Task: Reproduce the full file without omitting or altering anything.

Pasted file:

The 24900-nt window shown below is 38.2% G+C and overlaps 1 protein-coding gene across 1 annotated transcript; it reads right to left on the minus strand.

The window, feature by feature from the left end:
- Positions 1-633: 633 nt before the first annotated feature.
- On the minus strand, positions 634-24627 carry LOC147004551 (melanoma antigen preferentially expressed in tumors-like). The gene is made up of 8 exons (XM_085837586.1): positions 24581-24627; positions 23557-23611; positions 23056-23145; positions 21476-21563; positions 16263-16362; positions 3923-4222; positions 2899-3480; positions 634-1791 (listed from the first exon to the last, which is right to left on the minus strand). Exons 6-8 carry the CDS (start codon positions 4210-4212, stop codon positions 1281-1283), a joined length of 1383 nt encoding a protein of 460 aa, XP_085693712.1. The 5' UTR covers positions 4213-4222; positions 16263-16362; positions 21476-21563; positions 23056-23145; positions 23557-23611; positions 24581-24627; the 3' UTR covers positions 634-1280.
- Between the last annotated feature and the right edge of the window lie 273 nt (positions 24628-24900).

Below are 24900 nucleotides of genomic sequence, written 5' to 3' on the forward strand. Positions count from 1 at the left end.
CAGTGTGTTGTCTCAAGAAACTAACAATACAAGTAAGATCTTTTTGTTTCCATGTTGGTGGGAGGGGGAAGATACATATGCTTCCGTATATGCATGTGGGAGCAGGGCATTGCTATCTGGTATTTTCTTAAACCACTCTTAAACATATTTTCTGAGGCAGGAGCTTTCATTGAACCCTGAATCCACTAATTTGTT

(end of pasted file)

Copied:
The 24900-nt window shown below is 38.2% G+C and overlaps 1 protein-coding gene across 1 annotated transcript; it reads right to left on the minus strand.

The window, feature by feature from the left end:
- Positions 1-633: 633 nt before the first annotated feature.
- On the minus strand, positions 634-24627 carry LOC147004551 (melanoma antigen preferentially expressed in tumors-like). The gene is made up of 8 exons (XM_085837586.1): positions 24581-24627; positions 23557-23611; positions 23056-23145; positions 21476-21563; positions 16263-16362; positions 3923-4222; positions 2899-3480; positions 634-1791 (listed from the first exon to the last, which is right to left on the minus strand). Exons 6-8 carry the CDS (start codon positions 4210-4212, stop codon positions 1281-1283), a joined length of 1383 nt encoding a protein of 460 aa, XP_085693712.1. The 5' UTR covers positions 4213-4222; positions 16263-16362; positions 21476-21563; positions 23056-23145; positions 23557-23611; positions 24581-24627; the 3' UTR covers positions 634-1280.
- Between the last annotated feature and the right edge of the window lie 273 nt (positions 24628-24900).

Below are 24900 nucleotides of genomic sequence, written 5' to 3' on the forward strand. Positions count from 1 at the left end.
CAGTGTGTTGTCTCAAGAAACTAACAATACAAGTAAGATCTTTTTGTTTCCATGTTGGTGGGAGGGGGAAGATACATATGCTTCCGTATATGCATGTGGGAGCAGGGCATTGCTATCTGGTATTTTCTTAAACCACTCTTAAACATATTTTCTGAGGCAGGAGCTTTCATTGAACCCTGAATCCACTAATTTGTT